For ION* in particular, we have seen an increase in curcumin bioavailability specifically, with more science on the horizon for showcasing the unique abilities of this carrier molecule.
Preliminary data highlighting the ability of ION* to absorb curcumin as measured in urine four hours after ingestion. The first bar shows curcumin in water alone, the second fully dissolved in ION*, and the third taken with ION* but not dissolved.
One of the amazing attributes of fulvate is that the molecules are large enough that they can fold and encapsulate in order to carry nutrients across membranes and into cells. They have hydrophobic (water-hating) and hydrophilic (water-loving) sites that are super facile and will interface with the nutrient to be carried, delivering it as nature intended.
While ION* is not considered to be a nutrient, and you can’t simply measure your fulvate levels, fulvate is absolutely essential to the process of nutrient delivery. Once upon a time, humans got plenty of fulvate when they ate nutrient-dense plants grown in microbe-rich soil. However, not only has the soil become less rich with nutrients, the fulvate “delivery service” has been jeopardised.
Q: How does nutrient absorption facilitate cell health?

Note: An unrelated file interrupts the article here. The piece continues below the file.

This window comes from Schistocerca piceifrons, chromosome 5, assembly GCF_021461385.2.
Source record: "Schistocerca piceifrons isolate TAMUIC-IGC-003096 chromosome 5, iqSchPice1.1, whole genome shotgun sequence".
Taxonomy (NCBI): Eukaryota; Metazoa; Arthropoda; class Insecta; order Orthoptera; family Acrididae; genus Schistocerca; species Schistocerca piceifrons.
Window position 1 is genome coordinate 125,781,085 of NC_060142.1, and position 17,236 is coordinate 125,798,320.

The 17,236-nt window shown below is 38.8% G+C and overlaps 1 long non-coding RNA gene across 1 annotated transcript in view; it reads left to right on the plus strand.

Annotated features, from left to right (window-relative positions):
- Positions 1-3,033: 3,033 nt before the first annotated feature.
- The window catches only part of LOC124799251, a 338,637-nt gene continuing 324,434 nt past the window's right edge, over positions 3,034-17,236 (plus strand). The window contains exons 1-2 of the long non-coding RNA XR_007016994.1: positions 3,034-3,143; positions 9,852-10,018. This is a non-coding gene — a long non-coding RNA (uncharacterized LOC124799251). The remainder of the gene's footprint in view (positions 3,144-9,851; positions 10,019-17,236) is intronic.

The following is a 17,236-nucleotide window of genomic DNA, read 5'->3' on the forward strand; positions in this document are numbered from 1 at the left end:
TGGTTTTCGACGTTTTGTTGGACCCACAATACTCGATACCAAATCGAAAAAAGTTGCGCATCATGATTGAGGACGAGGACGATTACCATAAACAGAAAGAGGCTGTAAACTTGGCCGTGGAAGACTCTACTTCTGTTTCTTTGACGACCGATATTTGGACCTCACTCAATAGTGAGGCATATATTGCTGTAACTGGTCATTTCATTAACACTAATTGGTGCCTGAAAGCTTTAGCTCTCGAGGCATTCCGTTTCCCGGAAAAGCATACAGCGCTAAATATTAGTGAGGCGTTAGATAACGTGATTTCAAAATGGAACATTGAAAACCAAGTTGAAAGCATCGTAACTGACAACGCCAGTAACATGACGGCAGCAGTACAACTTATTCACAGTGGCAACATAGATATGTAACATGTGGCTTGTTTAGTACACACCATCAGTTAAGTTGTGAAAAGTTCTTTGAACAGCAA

A: By getting nutrients to where they are actually needed, the cell, metabolism, and protein synthesis can be fostered.
Nutrient absorption plays a crucial role in facilitating cell health because nutrients are the building blocks that our cells use to carry out their functions and maintain their structure. Different types of cells in our body require different nutrients to function properly, and deficiencies can lead to a range of cellular abnormalities and dysfunction.
For example, our cells require energy in the form of glucose and other nutrients to carry out their metabolic processes, produce ATP, and support cellular respiration. Cells also require amino acids and other nutrients to build proteins, which are essential for many cellular processes, including growth, repair, and signaling.
Additionally, certain vitamins and minerals, such as vitamin C, vitamin E, and selenium, function as antioxidants, helping to protect our cells from oxidative damage caused by free radicals.
In order for our cells to have access to these nutrients, they must first be absorbed into the bloodstream from the food we eat or supplements we take. As mentioned earlier, fulvate can help to activate enzymes that are involved in the breakdown and absorption of nutrients in the body. This nutrient absorption occurs primarily in the small intestine, where nutrients are transported across the intestinal lining and into the bloodstream, where they can then be transported to the cells that need them.
Q: How does nutrient absorption help with overall health?
A: Proper nutrient absorption can help with everything from energy production to protein synthesis, and brain health to mood regulation.